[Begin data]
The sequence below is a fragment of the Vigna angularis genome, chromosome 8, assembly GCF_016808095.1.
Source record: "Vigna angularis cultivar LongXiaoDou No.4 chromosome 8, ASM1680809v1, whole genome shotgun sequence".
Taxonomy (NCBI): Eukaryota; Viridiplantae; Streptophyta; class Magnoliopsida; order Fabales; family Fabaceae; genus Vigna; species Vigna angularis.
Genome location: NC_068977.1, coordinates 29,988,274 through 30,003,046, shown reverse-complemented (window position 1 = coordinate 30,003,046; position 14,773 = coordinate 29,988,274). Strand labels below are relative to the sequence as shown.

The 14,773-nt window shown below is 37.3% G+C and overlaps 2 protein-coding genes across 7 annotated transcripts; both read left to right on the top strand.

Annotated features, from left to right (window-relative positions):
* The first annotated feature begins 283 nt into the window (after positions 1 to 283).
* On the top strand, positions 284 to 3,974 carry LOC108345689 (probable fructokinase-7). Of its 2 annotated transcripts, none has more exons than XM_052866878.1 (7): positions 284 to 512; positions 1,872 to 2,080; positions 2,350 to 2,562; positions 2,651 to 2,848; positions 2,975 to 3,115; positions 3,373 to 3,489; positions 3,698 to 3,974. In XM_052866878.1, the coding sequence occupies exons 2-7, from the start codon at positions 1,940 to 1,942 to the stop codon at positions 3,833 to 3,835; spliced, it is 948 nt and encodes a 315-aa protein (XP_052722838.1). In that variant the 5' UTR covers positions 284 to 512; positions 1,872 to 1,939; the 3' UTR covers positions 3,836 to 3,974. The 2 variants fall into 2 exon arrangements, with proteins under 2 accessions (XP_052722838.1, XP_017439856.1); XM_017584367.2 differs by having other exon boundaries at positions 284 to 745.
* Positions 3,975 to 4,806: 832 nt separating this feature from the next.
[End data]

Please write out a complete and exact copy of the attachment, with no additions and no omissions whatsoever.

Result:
The sequence below is a fragment of the Vigna angularis genome, chromosome 8, assembly GCF_016808095.1.
Source record: "Vigna angularis cultivar LongXiaoDou No.4 chromosome 8, ASM1680809v1, whole genome shotgun sequence".
Taxonomy (NCBI): Eukaryota; Viridiplantae; Streptophyta; class Magnoliopsida; order Fabales; family Fabaceae; genus Vigna; species Vigna angularis.
Genome location: NC_068977.1, coordinates 29,988,274 through 30,003,046, shown reverse-complemented (window position 1 = coordinate 30,003,046; position 14,773 = coordinate 29,988,274). Strand labels below are relative to the sequence as shown.

The 14,773-nt window shown below is 37.3% G+C and overlaps 2 protein-coding genes across 7 annotated transcripts; both read left to right on the top strand.

Annotated features, from left to right (window-relative positions):
* The first annotated feature begins 283 nt into the window (after positions 1 to 283).
* On the top strand, positions 284 to 3,974 carry LOC108345689 (probable fructokinase-7). Of its 2 annotated transcripts, none has more exons than XM_052866878.1 (7): positions 284 to 512; positions 1,872 to 2,080; positions 2,350 to 2,562; positions 2,651 to 2,848; positions 2,975 to 3,115; positions 3,373 to 3,489; positions 3,698 to 3,974. In XM_052866878.1, the coding sequence occupies exons 2-7, from the start codon at positions 1,940 to 1,942 to the stop codon at positions 3,833 to 3,835; spliced, it is 948 nt and encodes a 315-aa protein (XP_052722838.1). In that variant the 5' UTR covers positions 284 to 512; positions 1,872 to 1,939; the 3' UTR covers positions 3,836 to 3,974. The 2 variants fall into 2 exon arrangements, with proteins under 2 accessions (XP_052722838.1, XP_017439856.1); XM_017584367.2 differs by having other exon boundaries at positions 284 to 745.
* Positions 3,975 to 4,806: 832 nt separating this feature from the next.